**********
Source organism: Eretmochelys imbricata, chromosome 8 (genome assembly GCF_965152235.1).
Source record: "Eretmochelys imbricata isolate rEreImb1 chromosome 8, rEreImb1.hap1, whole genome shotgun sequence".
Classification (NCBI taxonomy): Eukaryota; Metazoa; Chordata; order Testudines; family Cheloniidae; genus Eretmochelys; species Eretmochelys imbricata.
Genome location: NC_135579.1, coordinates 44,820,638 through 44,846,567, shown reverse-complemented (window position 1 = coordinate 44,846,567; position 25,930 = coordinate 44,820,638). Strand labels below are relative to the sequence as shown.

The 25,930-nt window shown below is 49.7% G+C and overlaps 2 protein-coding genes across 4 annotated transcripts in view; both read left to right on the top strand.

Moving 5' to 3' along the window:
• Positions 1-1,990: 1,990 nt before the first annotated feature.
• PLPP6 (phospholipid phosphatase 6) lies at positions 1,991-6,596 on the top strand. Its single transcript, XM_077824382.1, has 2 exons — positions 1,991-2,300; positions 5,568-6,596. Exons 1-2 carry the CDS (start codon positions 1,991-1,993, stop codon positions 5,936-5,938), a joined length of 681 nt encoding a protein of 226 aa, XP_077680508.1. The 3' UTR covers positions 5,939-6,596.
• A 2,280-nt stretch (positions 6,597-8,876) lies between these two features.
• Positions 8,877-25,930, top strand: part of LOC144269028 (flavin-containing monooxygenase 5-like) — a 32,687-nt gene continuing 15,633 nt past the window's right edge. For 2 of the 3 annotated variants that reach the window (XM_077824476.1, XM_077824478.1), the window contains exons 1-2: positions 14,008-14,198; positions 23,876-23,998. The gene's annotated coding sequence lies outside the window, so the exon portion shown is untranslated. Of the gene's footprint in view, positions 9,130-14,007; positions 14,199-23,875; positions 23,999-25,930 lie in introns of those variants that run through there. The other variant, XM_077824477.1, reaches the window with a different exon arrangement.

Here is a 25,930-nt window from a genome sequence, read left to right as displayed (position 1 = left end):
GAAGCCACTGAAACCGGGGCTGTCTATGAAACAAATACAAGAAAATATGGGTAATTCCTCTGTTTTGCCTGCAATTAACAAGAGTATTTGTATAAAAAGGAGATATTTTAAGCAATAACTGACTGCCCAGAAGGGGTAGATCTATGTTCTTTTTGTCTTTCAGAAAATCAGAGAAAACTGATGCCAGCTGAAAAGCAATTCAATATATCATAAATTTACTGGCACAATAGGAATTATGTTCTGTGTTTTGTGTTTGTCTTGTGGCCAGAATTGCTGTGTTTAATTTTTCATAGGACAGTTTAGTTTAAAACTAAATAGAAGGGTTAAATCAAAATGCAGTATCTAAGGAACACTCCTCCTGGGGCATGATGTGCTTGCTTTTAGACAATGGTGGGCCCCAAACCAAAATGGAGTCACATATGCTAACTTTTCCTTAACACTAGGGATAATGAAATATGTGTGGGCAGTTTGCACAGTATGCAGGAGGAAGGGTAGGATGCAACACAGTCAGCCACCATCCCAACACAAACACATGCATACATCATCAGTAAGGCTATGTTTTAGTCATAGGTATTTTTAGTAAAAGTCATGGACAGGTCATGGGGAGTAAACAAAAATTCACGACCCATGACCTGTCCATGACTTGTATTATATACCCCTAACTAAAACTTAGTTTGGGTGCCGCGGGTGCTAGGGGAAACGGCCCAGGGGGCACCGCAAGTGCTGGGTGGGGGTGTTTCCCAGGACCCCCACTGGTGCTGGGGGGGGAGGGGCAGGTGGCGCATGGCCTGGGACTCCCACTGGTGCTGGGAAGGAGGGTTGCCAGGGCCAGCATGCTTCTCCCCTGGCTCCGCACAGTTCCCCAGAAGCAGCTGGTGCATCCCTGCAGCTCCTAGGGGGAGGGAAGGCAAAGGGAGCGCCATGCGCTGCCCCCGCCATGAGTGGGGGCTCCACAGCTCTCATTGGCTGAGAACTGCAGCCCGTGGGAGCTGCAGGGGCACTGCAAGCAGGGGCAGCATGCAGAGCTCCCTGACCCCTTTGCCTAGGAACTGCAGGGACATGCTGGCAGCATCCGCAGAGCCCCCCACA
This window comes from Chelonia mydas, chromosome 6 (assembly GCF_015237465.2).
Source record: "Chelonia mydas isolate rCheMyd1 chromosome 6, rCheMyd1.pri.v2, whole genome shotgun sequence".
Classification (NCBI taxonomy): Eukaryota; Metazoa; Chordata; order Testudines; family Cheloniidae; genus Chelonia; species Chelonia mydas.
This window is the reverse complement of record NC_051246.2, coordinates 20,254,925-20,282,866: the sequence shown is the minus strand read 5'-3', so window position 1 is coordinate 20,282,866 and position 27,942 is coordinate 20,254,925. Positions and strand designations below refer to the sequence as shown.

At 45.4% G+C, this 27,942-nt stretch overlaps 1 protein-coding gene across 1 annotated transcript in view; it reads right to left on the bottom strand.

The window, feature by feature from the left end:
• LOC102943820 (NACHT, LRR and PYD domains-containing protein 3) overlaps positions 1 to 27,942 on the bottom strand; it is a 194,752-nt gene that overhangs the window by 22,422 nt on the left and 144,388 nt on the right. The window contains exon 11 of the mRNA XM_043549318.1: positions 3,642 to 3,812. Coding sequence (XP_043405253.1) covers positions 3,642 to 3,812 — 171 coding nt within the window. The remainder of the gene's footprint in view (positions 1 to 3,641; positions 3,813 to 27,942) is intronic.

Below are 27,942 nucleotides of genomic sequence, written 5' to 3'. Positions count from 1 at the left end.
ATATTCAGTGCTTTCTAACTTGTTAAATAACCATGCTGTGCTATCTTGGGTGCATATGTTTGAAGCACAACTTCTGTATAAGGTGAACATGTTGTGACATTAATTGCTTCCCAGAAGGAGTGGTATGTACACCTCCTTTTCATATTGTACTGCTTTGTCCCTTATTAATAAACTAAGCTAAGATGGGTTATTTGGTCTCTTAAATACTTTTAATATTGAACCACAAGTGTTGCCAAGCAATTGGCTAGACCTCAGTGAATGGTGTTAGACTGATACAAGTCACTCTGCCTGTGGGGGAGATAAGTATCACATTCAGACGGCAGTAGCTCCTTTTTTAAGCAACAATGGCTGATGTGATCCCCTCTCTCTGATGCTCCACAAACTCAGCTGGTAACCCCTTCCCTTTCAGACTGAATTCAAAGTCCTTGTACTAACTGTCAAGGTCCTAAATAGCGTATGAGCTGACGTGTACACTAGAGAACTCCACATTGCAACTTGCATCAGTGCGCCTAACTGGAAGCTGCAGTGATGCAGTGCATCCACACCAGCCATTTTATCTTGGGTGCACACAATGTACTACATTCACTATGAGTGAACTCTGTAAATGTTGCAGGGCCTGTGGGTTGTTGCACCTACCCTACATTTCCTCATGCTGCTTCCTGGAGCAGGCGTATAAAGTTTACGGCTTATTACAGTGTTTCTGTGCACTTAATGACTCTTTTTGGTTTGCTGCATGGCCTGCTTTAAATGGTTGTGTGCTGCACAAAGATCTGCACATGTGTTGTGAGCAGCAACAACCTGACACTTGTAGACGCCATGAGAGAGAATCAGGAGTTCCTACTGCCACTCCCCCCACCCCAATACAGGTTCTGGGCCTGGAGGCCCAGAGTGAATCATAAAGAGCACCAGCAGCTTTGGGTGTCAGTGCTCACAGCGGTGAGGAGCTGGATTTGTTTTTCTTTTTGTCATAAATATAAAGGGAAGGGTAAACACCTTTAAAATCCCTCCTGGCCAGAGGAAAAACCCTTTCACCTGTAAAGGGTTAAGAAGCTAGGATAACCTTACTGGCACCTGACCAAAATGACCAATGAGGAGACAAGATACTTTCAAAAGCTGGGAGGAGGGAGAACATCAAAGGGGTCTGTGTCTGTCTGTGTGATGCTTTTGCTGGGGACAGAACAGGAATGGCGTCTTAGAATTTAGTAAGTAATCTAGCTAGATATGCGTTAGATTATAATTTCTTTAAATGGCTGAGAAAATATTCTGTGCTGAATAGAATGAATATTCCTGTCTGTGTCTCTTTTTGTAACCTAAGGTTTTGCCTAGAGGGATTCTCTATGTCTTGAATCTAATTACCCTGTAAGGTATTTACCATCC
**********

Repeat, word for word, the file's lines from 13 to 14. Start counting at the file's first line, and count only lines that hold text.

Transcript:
This window comes from Chelonia mydas, chromosome 6 (assembly GCF_015237465.2).
Source record: "Chelonia mydas isolate rCheMyd1 chromosome 6, rCheMyd1.pri.v2, whole genome shotgun sequence".